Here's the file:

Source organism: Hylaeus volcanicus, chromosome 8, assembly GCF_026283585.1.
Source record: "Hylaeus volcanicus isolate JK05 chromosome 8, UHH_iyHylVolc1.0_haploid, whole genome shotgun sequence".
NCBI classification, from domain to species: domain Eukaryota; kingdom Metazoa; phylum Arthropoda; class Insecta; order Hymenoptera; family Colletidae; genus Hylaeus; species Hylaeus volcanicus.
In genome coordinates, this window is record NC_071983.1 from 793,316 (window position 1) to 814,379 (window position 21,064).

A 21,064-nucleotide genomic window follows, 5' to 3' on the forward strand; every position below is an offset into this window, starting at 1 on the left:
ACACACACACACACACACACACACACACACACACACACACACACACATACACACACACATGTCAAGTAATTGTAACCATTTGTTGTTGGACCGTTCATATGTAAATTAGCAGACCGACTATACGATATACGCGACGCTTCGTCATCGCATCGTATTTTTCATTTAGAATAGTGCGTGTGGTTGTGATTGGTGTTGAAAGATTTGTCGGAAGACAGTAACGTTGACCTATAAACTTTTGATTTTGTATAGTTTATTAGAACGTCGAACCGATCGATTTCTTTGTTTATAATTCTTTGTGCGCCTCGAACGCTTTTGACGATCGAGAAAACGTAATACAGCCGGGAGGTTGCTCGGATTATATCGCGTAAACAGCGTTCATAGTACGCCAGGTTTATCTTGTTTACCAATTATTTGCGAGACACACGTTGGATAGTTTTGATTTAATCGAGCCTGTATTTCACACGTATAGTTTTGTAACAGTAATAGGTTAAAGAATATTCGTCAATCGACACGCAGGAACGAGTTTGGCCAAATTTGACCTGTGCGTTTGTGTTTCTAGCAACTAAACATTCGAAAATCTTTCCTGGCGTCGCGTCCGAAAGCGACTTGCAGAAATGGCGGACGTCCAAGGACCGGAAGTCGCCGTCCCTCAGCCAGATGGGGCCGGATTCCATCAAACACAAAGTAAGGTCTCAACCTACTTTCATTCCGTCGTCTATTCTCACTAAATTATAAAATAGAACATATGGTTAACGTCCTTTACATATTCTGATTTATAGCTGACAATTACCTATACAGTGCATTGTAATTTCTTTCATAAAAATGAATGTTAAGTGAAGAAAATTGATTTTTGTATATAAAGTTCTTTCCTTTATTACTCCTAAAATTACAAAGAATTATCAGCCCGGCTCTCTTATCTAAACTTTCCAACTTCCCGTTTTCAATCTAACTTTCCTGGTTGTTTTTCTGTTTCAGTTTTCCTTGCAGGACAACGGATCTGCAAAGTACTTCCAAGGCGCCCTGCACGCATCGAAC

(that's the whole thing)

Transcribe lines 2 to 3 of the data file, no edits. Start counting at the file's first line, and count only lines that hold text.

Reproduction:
Source record: "Hylaeus volcanicus isolate JK05 chromosome 8, UHH_iyHylVolc1.0_haploid, whole genome shotgun sequence".
NCBI classification, from domain to species: domain Eukaryota; kingdom Metazoa; phylum Arthropoda; class Insecta; order Hymenoptera; family Colletidae; genus Hylaeus; species Hylaeus volcanicus.